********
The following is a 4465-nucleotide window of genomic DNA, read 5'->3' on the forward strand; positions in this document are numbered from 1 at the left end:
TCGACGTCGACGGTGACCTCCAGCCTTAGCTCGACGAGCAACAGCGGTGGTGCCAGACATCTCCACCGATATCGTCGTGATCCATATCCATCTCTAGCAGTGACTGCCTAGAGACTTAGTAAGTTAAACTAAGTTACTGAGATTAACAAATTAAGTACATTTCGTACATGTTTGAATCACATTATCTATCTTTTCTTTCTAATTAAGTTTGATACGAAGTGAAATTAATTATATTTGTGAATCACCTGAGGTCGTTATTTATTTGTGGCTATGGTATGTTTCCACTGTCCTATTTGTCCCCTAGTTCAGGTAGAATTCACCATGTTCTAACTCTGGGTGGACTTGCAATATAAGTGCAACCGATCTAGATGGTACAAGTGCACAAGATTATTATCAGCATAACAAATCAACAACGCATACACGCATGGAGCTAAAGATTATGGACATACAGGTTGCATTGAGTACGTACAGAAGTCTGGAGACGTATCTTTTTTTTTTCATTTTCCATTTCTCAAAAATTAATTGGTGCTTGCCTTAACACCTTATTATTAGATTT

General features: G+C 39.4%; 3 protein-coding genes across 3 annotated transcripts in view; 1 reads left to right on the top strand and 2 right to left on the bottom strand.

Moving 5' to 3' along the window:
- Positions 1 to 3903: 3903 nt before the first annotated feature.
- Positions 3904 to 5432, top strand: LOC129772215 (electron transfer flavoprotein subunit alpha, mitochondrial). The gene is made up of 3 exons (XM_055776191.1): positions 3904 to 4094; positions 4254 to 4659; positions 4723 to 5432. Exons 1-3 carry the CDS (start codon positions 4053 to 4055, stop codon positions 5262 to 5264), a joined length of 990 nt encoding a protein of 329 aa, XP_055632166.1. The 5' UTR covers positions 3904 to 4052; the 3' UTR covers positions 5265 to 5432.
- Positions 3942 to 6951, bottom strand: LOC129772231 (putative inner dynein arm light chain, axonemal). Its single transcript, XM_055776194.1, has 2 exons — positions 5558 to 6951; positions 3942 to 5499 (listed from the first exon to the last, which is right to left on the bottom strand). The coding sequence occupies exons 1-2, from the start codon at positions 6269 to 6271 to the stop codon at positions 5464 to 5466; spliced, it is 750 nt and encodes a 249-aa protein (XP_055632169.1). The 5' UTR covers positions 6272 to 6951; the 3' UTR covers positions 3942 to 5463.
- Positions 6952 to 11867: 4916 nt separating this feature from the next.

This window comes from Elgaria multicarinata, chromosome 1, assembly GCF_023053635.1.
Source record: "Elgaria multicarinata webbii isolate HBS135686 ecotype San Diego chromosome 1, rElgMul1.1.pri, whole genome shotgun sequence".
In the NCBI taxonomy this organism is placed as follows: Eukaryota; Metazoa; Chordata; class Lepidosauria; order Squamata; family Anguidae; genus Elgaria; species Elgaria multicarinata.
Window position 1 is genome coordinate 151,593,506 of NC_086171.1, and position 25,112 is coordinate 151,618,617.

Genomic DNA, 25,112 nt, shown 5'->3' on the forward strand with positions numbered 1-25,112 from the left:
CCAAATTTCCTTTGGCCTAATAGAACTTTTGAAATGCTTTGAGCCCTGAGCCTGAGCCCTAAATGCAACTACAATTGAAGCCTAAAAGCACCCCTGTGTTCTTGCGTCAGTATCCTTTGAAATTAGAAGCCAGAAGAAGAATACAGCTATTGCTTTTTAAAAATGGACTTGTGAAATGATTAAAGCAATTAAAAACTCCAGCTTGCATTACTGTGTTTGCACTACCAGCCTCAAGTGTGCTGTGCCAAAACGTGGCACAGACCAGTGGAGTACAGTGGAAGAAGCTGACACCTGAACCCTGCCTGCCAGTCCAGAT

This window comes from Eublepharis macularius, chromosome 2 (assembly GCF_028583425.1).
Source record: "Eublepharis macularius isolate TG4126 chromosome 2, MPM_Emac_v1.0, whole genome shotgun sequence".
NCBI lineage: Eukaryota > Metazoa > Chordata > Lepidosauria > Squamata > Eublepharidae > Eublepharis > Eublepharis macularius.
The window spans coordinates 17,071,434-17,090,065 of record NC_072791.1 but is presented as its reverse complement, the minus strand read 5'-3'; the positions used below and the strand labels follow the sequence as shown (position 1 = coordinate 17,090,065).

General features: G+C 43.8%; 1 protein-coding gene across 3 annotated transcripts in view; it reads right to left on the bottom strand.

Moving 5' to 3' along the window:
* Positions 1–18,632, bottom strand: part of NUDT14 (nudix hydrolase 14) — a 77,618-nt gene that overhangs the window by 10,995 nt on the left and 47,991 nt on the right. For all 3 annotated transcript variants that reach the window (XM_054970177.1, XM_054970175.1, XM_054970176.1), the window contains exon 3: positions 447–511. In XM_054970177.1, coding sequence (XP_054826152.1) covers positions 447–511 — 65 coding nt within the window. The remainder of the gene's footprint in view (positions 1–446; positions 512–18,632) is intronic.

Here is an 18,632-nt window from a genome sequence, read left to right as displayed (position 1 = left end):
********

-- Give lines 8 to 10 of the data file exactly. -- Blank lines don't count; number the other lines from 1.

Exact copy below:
- Positions 6952 to 11867: 4916 nt separating this feature from the next.

This window comes from Elgaria multicarinata, chromosome 1, assembly GCF_023053635.1.
Source record: "Elgaria multicarinata webbii isolate HBS135686 ecotype San Diego chromosome 1, rElgMul1.1.pri, whole genome shotgun sequence".